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What Are Digital PID Controllers?

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  • Written By: Andrew Kirmayer
  • Edited By: Shereen Skola
  • Last Modified Date: 12 April 2014
  • Copyright Protected:
    2003-2014
    Conjecture Corporation
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A proportional-integral-derivative (PID) controller is a device often used to control electronic devices and systems. Mathematical principles are typically applied by the device to process a signal and trigger a response in the electronics it is connected to. Digital PID controllers often function similar to analog ones, but can include microprocessors, programmable logic controls, as well as specialized software. The device controlled is sometimes referred to as a plant, which can be an industrial motor, actuator, and other machinery, as well as a home thermostat.

Digital PID controllers are sometimes used to manage single devices, but can also be included in an entire system. They are typically used to accurately adjust the output signals in systems such as temperature controllers, based on some level of feedback. The devices generally use mathematical calculations called algorithms, which can allow them to activate when programmed thresholds are reached. Conditions can also be monitored consistently at specific times; this function is often called the sample rate.

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Error signals typically help drive the function of digital PID controllers. The proportional term usually refers to the mathematical reduction of the error, while the integral function typically aims to make the error as small as possible. When the output signal changes too fast, the derivative function sometimes limits the actions of the other two so the correction is not overdone. The three elements of proportional-integral-derivative controllers are often designed by experts in mathematical theory as well as by software programmers. A control interface, usually a computer program, can help people manage digital PID controllers without advanced expertise.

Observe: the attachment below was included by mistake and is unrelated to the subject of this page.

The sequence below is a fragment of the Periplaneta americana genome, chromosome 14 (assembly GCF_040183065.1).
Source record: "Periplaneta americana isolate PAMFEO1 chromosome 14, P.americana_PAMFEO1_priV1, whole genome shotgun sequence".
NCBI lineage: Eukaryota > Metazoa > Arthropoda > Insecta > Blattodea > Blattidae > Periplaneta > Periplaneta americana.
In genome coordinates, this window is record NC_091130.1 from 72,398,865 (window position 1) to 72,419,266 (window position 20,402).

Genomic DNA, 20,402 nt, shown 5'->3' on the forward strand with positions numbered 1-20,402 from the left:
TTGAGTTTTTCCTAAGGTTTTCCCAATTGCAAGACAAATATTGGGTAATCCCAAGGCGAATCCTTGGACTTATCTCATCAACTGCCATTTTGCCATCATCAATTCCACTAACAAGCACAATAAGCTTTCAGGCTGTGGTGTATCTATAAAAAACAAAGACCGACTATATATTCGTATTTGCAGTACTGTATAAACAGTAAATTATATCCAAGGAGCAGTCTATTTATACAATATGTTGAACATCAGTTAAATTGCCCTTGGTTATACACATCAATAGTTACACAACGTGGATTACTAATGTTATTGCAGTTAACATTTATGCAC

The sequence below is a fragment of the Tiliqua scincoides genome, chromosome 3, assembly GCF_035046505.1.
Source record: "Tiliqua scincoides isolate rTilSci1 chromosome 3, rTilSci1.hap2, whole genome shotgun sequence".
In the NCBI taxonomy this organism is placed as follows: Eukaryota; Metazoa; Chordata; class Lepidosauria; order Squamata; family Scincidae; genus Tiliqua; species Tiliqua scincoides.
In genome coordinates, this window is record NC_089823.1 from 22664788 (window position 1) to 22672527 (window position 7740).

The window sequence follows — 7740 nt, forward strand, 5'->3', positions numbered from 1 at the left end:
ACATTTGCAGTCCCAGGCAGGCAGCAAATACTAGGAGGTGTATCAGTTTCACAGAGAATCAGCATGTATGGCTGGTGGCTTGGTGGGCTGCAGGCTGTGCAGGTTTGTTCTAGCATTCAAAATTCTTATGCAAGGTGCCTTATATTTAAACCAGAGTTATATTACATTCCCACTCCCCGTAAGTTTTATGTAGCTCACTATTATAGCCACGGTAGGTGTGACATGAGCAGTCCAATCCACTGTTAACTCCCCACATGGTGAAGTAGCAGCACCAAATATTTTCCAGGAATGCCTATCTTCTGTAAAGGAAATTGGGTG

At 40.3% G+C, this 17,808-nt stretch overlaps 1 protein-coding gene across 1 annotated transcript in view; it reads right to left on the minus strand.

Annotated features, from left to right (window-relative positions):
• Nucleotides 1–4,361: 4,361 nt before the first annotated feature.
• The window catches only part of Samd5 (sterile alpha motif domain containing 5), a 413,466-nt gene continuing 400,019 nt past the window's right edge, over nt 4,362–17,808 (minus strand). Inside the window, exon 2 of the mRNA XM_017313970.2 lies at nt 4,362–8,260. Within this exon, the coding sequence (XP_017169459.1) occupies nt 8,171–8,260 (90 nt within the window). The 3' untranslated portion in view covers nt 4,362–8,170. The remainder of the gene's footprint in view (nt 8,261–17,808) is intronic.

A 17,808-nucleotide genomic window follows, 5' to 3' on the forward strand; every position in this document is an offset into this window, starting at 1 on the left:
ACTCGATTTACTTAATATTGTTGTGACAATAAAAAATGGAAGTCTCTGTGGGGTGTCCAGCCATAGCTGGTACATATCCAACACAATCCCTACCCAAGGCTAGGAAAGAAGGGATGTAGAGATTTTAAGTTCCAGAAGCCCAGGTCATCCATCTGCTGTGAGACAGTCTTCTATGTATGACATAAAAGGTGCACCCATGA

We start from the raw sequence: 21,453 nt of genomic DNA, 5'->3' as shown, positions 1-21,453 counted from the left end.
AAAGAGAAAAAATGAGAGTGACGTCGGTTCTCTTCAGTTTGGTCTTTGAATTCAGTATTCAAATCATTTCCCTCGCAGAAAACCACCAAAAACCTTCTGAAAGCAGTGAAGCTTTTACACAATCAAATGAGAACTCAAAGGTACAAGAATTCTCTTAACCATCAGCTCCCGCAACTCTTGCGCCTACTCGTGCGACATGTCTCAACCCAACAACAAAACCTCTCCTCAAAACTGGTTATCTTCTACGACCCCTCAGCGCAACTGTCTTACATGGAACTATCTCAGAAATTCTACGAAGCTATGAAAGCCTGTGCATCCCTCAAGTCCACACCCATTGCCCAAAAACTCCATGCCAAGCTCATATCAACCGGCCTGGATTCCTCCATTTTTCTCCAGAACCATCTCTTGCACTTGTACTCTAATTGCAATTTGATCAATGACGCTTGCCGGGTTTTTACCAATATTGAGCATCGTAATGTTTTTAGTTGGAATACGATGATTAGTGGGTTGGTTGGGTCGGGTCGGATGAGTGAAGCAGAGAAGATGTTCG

Sometimes software code is needed to tune a digital PID controller, while debugging may be needed to adjust the variables managed by the device. In the case of home temperature control, the device is often designed to respond to set point temperatures and the deviation from those. Digital PID controllers can also learn the times needed to heat up a room or cool it down. They are usually able to keep the temperatures steady in a room as well.

Most digital PID controllers operate by using fixed values. The process is typically ignored by the controllers; just the parameters of operation are usually tracked. Different PID controllers can be connected to manage the performance of a large system, however, or even adapt them to various uses in an overall application. Another benefit of digital PID controllers is that the sampling time can be a small fraction of how long it takes for a parameter to be adjusted, so accuracy and effectiveness are typically maximized.

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